Since February Sunnyside teens have been leaning first-hand what it means to be a firefighter. They have learned CPR and first-aid training and have been on ride-alongs to emergency calls.
"They've learned how to work with some of the fire hoses and some of the different kinds of hoses we have," said Josh Roe, advisor for the Sunnyside Fire Department's cadet program.
The teens involved in the program have a variety of different career goals, but Roe said, each one of them is learning different aspects of fire and rescue, and that is helping guide them in making career choices.
"There's a lot more to it than just firefighting," said Roe. "They get some of those life skills like showing up to work and being responsible. They also get a unique opportunity to learn about the fire service before they have to make a career choice," Roe added.
Currently, there are openings for at least two cadets in the program, said Roe. A total of six cadets are eligible to participate in the cadet program.
Besides learning life-saving basics, the cadets have had the opportunity to attend a class on helicopter landing zone safety.
The role of the cadets is to provide support to firefighters and paramedics when on scene at fires and other calls, according to Roe.
"They've learned what to do to help us at fires," said Roe. "They know how to fill our air bottles so we can go back into a fire faster."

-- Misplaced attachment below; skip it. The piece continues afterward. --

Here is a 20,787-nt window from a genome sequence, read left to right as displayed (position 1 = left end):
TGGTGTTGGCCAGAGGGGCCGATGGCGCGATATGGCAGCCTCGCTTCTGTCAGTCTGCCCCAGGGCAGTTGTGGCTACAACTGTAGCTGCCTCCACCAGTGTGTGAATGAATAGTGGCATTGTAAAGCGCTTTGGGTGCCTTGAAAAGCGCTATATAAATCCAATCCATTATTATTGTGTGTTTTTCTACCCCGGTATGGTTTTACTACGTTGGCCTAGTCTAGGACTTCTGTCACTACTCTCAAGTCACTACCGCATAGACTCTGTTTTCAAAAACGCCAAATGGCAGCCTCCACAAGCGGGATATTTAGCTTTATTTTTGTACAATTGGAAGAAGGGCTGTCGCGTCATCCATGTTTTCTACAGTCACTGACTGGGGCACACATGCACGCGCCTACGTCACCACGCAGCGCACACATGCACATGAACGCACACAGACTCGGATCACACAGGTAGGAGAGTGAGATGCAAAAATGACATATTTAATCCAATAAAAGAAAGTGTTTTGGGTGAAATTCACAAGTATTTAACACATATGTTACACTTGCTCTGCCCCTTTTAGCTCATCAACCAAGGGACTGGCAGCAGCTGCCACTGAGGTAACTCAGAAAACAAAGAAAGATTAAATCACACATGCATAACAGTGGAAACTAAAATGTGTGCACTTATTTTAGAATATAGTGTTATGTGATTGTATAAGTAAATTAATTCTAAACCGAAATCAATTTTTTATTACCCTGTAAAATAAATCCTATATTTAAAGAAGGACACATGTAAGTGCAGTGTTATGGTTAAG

He added that the cadets have learned how to set up an emergency rehab station to provide firefighters with water and a place to cool down when on the scene of a fire. Roe said he recently received permission to provide the cadets with radios, which will notify the cadets of fire calls.
President of the cadet group at the Sunnyside Fire Department, Michelle Gonzalez, said the best part of the program is helping people.
"It's exciting," she said. "It's such an adrenaline rush."
Gonzalez, who has also been involved in the nursing program at Sunnyside High School, has aspirations of becoming an emergency flight nurse.
Gonzalez said she has been able to ride along on emergency calls, which have been exciting.
"I assisted in getting back boards and ran to pick up equipment," she said. "I also gave oxygen to one of the patients and helped calm the patient down."
She said the drills have also been fun. Gonzalez said in one of the trainings they play hide-and-seek. She explained that they put on their bunker gear, boots, oxygen masks and an eye coverage, which makes it seem like they're in a smoke-filled room.
"We crawl around in the dark and look for people," she said.
Gonzalez said the program is great because she is able to gain life experience while helping people. She added that it is a way to learn more about the fire and emergency service.
Teens, 16 years of age or older, interested in applying for the Sunnyside Fire Department Cadet program can pick up an application at the Sunnyside Fire Department or contact Roe, 837-3999.